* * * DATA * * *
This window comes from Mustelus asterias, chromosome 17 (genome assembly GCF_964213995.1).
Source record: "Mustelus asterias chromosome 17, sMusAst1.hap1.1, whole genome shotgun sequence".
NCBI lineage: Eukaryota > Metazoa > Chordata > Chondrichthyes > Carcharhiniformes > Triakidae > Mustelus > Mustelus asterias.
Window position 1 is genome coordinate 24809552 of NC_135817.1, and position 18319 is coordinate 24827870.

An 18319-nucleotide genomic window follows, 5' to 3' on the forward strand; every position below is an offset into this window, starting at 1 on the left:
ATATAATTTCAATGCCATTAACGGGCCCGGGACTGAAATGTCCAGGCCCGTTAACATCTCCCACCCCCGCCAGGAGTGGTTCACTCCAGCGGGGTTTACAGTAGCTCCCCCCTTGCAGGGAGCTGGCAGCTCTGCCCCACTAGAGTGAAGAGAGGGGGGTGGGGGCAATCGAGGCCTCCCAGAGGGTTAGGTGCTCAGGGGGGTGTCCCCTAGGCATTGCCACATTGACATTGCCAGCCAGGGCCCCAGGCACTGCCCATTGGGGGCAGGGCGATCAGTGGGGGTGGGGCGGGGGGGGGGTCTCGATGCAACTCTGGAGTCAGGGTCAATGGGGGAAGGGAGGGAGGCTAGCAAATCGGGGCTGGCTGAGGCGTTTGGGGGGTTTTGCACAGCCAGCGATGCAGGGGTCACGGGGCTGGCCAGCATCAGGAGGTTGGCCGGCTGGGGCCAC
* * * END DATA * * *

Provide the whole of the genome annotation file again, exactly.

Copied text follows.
This window comes from Mustelus asterias, chromosome 17 (genome assembly GCF_964213995.1).
Source record: "Mustelus asterias chromosome 17, sMusAst1.hap1.1, whole genome shotgun sequence".
NCBI lineage: Eukaryota > Metazoa > Chordata > Chondrichthyes > Carcharhiniformes > Triakidae > Mustelus > Mustelus asterias.
Window position 1 is genome coordinate 24809552 of NC_135817.1, and position 18319 is coordinate 24827870.

An 18319-nucleotide genomic window follows, 5' to 3' on the forward strand; every position below is an offset into this window, starting at 1 on the left:
ATATAATTTCAATGCCATTAACGGGCCCGGGACTGAAATGTCCAGGCCCGTTAACATCTCCCACCCCCGCCAGGAGTGGTTCACTCCAGCGGGGTTTACAGTAGCTCCCCCCTTGCAGGGAGCTGGCAGCTCTGCCCCACTAGAGTGAAGAGAGGGGGGTGGGGGCAATCGAGGCCTCCCAGAGGGTTAGGTGCTCAGGGGGGTGTCCCCTAGGCATTGCCACATTGACATTGCCAGCCAGGGCCCCAGGCACTGCCCATTGGGGGCAGGGCGATCAGTGGGGGTGGGGCGGGGGGGGGGTCTCGATGCAACTCTGGAGTCAGGGTCAATGGGGGAAGGGAGGGAGGCTAGCAAATCGGGGCTGGCTGAGGCGTTTGGGGGGTTTTGCACAGCCAGCGATGCAGGGGTCACGGGGCTGGCCAGCATCAGGAGGTTGGCCGGCTGGGGCCAC